Project IGNIS 2019, Vietnam
In 2019, the Project Ignis team collaborated with NGO, Blessed Discoveries, and Nui Tuong farm to design and construct a classroom for underprivileged children in Phone Thanh Commune, Dong Nai, Vietnam. Kids from the neighbouring villages would visit the farm daily, for lessons such as math, science and most importantly, ‘ethical farming’. This teaches them, the future generation of farmers, healthy farming practices i.e. farming without GMO as the heavy use of chemicals by Vietnamese farmers are harmful for the environment, farmers and consumers. The children also learn to be independent and responsible by helping at chores, from cooking food to joining a committee that plans events for the farm. In August, the team took part in the construction of the classroom, after months of planning and design work. Collaborating with skilled builders, the classroom is built to withstand the region's monsoon seasons and high summer temperatures. Glass panels above allow natural light in to reduce energy usage. The brick detail at the top of the wall is a successful result of experimentation with the builders, and testament to the importance of happy collaboration. Despite encountering a flood towards the end of our trip, we are incredibly grateful to Mr Poh Weiye from Blessed Discoveries and Ms Hang from Nui Tuong Farm who kept us safe and led the team of builders to the completion of the classroom. Partially funded by YEP. Project by Sim Su Zan (leader), Chua Jie Min Feranda (leader), Goh Zhi Yu, Tan Jia Xian, Goh Qian Wei, Sherry, Safiah Noorhimli, Lim Si Yu, Ernest, Jiang Dong Yuan, Chan De Quan, Ang Hui Ying and Sarah Wong Si Min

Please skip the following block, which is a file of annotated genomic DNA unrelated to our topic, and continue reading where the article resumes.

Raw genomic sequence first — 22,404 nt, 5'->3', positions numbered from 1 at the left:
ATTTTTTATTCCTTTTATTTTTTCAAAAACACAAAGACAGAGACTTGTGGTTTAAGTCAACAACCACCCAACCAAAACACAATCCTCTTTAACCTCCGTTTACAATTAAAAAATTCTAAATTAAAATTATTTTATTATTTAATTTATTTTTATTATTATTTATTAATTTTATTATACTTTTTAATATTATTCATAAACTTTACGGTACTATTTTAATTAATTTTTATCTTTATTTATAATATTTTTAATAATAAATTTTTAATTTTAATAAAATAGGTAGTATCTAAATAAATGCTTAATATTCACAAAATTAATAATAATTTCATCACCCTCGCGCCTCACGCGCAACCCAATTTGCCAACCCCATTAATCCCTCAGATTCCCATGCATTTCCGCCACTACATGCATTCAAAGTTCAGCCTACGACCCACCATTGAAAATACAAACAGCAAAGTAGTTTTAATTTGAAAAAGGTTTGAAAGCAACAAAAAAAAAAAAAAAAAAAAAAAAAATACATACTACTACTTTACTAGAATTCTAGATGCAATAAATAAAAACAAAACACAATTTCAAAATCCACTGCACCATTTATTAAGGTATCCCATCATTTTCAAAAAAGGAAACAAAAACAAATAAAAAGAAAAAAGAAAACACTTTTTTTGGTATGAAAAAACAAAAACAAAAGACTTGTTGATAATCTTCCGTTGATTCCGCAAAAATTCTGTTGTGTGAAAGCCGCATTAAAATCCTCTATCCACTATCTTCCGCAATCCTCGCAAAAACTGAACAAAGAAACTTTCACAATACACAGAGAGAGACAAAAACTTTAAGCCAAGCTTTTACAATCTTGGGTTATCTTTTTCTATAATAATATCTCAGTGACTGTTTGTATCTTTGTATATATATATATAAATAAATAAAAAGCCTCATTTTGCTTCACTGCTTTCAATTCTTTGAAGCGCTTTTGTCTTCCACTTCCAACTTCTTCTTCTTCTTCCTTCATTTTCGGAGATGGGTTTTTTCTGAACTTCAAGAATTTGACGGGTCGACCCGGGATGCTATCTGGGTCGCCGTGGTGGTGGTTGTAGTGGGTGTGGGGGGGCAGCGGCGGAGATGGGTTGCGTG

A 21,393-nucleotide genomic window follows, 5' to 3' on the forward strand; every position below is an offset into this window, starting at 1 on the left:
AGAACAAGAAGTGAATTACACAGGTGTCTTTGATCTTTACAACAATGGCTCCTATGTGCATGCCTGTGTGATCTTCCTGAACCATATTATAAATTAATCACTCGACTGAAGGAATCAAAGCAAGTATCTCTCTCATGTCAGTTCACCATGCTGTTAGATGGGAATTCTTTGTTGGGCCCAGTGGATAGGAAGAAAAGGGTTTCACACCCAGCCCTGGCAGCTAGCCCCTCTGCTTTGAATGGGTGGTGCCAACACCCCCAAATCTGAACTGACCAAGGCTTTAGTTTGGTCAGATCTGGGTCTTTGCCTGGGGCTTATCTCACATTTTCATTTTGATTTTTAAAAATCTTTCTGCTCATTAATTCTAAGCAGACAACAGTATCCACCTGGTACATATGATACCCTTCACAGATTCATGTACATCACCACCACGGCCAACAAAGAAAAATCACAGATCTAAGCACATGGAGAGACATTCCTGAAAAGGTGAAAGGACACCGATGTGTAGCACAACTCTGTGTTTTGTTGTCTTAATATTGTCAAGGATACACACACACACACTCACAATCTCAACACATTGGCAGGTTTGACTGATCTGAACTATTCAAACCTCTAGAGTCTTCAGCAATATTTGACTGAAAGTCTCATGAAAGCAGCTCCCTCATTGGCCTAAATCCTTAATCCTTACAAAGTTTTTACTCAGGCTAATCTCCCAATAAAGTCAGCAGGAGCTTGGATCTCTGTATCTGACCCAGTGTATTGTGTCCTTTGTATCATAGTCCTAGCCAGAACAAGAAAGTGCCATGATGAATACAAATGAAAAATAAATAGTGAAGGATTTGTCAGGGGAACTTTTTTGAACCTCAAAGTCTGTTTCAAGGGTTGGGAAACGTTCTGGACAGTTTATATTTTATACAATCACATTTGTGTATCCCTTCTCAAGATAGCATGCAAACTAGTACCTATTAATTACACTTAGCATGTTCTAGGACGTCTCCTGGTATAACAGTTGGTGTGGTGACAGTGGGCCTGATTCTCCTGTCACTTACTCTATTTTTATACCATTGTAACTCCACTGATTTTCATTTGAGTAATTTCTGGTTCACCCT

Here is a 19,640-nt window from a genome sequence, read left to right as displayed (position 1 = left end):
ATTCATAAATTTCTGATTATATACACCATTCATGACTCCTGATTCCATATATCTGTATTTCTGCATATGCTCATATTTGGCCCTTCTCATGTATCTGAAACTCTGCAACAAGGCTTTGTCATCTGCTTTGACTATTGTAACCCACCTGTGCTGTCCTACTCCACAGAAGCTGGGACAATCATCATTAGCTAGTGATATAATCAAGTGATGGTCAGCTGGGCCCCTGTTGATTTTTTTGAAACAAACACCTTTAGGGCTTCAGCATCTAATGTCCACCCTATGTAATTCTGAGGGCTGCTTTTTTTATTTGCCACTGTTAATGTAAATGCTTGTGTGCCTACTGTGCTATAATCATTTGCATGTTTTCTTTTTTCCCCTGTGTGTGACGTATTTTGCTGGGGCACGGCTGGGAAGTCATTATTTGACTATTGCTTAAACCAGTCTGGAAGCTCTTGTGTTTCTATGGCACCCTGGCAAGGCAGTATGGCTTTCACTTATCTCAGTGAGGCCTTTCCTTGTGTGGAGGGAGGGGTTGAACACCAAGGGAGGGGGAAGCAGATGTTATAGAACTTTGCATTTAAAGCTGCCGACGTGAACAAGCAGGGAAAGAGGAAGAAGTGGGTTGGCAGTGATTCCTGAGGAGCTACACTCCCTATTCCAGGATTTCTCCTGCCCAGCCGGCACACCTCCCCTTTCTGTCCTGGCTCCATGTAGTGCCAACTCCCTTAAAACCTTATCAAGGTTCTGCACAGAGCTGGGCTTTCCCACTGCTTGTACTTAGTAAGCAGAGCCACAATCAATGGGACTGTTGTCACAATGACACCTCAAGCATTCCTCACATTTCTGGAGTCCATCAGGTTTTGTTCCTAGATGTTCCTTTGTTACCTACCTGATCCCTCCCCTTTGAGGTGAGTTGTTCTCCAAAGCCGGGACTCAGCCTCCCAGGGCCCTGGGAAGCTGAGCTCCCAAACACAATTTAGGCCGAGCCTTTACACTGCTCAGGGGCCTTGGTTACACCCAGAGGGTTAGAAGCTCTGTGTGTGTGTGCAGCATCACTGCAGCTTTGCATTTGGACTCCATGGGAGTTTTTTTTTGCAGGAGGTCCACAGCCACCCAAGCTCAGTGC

Supervisor: Tan Beng Kiang
01 - The completed classroom with overhang for rain protection and shoe removal area. 02 - Interior of classroom with natural lighting for optimal studying environment. 03 - The team and the village children working together to build a self-standing structure for planting with the knowledge learnt from school. 04 - Participating in all aspects of construction to gain experience with necessary safety precautions. 05 - The team, the village kids and the teaching assistants all played a part to make this project possible.
MINDS Sensory Garden 2019